Efficiency, Differential Temperature and NoiseEfficiency
The overall efficiency of a power supply is very important, especially for a fanless PSU. The less waste heat generated the better! Efficiency is defined by the power output divided by the power input and is usually expressed as a percentage. If a PSU were a 100% efficient (which none are) 400 watts of AC power going in would result in 400 watts of DC power coming out (with no waste heat to dissipate). In the real world there are always inefficiencies and power is lost in the form of heat during the conversion process.
Newer revisions to the ATX12V Power Supply Design Guide V 2.2 have continued to increase the efficiency recommendations for PC switching mode power supplies and now lists both required and recommended minimum efficiencies.
I measured the AC power input to the Seasonic X Series 400W Fanless PSU with the Extech power analyzer while the total DC load was found by adding all the individual +3.3V, +5V, +12V, -12V and +5VSB loads together.
As expected, the overall efficiency of the Seasonic X Series 400W Fanless power supply is excellent and meets the criteria for 80Plus Gold certification, even while operating on 115 VAC.
80 Plus Program
There is a growing awareness among users, PC manufacturers and electric utilities regarding the money and natural resources that could be saved by adopting higher efficiency PC power supplies. One group that is spearheading this movement is the 80Plus Program, which is supported by the electric utilities industry. You can learn more about their efforts to promote power supplies with better than 80% efficiency by visiting the 80Plus Program website.
Note 1: Power Factor ≥0.90 (50% to 100% Load)
Note 2: Tests conducted at room temperature (25°C)
Earlier last year 80Plus added three new certifications (Bronze, Silver, and Gold) to help differentiate and acknowledge PSUs that meet even higher efficiency specifications. The Seasonic X Series 400W Fanless is certified 80Plus Gold, which means it should produce at least 87% efficiency while delivering between 20% and 100% load with at least 90% efficiency at the 50% load mark, and it did.
Differential Temperature and Noise Levels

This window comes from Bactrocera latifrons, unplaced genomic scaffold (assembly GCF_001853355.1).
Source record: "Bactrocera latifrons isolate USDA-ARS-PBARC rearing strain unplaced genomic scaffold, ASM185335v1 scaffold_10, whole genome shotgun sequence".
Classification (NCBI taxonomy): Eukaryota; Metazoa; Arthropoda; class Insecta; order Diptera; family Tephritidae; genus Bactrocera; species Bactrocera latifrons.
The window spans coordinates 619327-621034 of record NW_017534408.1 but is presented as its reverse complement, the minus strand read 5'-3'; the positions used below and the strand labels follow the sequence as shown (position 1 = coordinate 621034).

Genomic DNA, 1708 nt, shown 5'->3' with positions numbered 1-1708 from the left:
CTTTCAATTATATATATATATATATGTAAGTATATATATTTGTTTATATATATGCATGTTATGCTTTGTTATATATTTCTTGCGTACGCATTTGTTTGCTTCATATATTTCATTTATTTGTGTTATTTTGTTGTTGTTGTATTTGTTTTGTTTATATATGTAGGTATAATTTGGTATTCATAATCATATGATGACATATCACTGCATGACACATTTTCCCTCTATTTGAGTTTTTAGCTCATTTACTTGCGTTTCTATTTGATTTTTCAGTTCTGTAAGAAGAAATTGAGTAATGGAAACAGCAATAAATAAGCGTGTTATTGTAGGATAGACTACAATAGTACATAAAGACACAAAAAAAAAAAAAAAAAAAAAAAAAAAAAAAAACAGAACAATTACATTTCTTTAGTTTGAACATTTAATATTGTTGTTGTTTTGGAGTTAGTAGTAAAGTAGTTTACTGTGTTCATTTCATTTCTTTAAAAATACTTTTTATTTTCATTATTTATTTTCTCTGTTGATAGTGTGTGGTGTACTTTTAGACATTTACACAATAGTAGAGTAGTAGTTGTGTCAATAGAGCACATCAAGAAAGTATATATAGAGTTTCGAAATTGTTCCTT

To simulate real world operation the Seasonic X Series 400W Fanless power supply was mounted in a modified mid tower case (Lian Li PC60) during testing. Since this test environment does not include any case fans I simply removed the top of the case, which allowed hot air to vent out thru the top of the PSU and rise unobstructed via natural convection.
The differential temperature across the power supply was calculated by subtracting the internal case air temperature (T in) from the temperature of the warm exhaust air flowing out the top of the power supply (T out).
Thermocouples were placed above and below the PSU. The ambient room air temperature was 23ºC (74ºF) +/- 0.5ºC during testing.
T out = temperature of air exhausting from power supply
T in = temperature of air entering power supply
Delta T = T out – T in
As expected, the Seasonic X Series 400W PSU was dead silent, even when generating 400W of DC output. The high efficiency really helps reduce the amount of waste heat that needs to be dissipated but even so as power levels climb so did the differential temperatures. Under a 200W load the heat being given off by the PSU was approximately 18W and under a 400W load the waste heat increased to about 38~40W, which is still a significant load for passive cooling.
And remember, just because the X-400 PSU doesn’t have a fan does not mean that it doesn’t need adequate airflow to dissipate heat. Ideally, existing case fans should generate a flow of air around and/or through the PSU for cooling. If you plan to install the X-400 fanless PSU in a case that doesn’t have any case fans then it will need to have plenty of open area around the PSU with an opening above to let the hot air out. Convection cooling relies on being able to draw cool air in through the bottom and all four sides with an unrestricted path for hot air to flow out the top.